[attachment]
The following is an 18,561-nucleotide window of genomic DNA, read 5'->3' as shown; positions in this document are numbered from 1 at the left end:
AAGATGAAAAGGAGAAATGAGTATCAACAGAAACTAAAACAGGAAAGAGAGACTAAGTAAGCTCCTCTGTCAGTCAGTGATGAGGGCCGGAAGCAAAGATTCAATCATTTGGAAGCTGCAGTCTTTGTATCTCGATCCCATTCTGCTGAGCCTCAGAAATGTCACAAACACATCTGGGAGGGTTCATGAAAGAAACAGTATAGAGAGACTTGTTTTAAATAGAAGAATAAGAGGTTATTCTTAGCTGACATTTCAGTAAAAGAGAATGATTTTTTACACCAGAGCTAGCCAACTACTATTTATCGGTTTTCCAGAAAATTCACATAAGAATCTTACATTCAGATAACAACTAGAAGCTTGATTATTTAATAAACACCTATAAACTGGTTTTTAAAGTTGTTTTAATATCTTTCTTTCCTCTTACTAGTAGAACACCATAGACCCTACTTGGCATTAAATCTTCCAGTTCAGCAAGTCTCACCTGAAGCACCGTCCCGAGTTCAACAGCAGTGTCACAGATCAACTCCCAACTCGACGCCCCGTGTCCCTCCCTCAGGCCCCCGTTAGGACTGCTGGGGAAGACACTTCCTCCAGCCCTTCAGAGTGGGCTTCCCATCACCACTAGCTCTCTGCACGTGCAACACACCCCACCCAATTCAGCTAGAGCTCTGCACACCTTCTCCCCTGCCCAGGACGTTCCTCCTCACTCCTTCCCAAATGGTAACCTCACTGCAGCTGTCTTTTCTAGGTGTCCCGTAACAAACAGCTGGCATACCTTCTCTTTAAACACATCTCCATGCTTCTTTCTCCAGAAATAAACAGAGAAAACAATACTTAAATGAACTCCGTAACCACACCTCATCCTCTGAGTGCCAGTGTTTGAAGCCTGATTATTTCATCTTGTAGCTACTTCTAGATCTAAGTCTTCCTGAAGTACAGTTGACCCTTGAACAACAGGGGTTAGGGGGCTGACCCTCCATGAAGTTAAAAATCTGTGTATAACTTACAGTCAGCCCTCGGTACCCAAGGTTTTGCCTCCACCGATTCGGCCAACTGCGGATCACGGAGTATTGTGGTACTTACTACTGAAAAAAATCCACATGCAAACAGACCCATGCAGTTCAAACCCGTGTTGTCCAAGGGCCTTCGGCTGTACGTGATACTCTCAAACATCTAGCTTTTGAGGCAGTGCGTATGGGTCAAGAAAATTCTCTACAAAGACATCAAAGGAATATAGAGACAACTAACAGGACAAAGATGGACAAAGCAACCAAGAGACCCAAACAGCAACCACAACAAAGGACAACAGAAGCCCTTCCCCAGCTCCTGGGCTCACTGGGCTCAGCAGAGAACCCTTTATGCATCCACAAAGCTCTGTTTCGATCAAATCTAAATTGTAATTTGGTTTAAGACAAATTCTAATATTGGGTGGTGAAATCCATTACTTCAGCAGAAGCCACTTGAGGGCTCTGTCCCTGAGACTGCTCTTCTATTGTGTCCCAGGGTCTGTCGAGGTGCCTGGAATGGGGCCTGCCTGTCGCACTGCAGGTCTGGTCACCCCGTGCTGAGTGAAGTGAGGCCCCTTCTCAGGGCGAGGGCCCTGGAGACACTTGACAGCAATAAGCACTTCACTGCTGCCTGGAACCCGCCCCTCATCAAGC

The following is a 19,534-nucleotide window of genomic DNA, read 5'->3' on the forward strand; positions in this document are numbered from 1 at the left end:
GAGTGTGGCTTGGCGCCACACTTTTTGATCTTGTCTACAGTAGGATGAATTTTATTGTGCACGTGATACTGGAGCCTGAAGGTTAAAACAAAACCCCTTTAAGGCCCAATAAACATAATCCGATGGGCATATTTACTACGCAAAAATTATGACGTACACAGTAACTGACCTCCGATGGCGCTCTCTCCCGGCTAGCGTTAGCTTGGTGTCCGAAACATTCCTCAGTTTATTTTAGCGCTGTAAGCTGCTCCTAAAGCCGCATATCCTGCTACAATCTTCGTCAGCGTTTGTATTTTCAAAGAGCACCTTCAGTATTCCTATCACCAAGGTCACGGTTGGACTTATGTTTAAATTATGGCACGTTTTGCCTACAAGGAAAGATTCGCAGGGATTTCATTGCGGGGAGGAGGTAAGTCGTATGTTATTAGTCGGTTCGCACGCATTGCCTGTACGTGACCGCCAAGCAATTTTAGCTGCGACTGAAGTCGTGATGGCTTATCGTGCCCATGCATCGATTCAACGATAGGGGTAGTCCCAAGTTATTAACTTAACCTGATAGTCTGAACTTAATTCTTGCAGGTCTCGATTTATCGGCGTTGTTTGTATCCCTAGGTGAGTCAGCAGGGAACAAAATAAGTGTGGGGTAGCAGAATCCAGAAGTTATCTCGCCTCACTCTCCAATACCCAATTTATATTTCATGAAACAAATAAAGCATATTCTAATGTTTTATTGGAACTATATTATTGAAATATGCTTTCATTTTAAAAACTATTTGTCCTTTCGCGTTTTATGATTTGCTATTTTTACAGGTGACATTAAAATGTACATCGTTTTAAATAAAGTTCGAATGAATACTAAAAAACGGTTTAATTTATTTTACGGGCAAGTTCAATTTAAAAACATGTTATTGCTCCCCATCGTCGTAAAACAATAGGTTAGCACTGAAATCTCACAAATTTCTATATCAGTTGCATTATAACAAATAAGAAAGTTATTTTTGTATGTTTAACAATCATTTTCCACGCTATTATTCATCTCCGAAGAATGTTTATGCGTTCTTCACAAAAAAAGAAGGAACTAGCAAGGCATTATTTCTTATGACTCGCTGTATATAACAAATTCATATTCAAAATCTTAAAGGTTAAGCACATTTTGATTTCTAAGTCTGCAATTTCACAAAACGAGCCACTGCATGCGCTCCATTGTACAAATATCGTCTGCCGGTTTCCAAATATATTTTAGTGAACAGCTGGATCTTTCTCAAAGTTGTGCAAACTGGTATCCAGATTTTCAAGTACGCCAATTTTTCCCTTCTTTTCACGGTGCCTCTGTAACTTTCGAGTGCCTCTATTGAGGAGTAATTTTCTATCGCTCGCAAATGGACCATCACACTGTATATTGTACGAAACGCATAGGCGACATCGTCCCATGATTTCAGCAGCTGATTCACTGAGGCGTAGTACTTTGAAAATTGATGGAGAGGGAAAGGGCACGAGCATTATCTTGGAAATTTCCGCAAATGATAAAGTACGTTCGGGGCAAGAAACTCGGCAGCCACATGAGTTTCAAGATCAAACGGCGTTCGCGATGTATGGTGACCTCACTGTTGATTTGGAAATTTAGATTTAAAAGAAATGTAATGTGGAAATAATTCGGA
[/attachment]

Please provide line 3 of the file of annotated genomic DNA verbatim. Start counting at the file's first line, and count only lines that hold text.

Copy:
The following is a 19,534-nucleotide window of genomic DNA, read 5'->3' on the forward strand; positions in this document are numbered from 1 at the left end: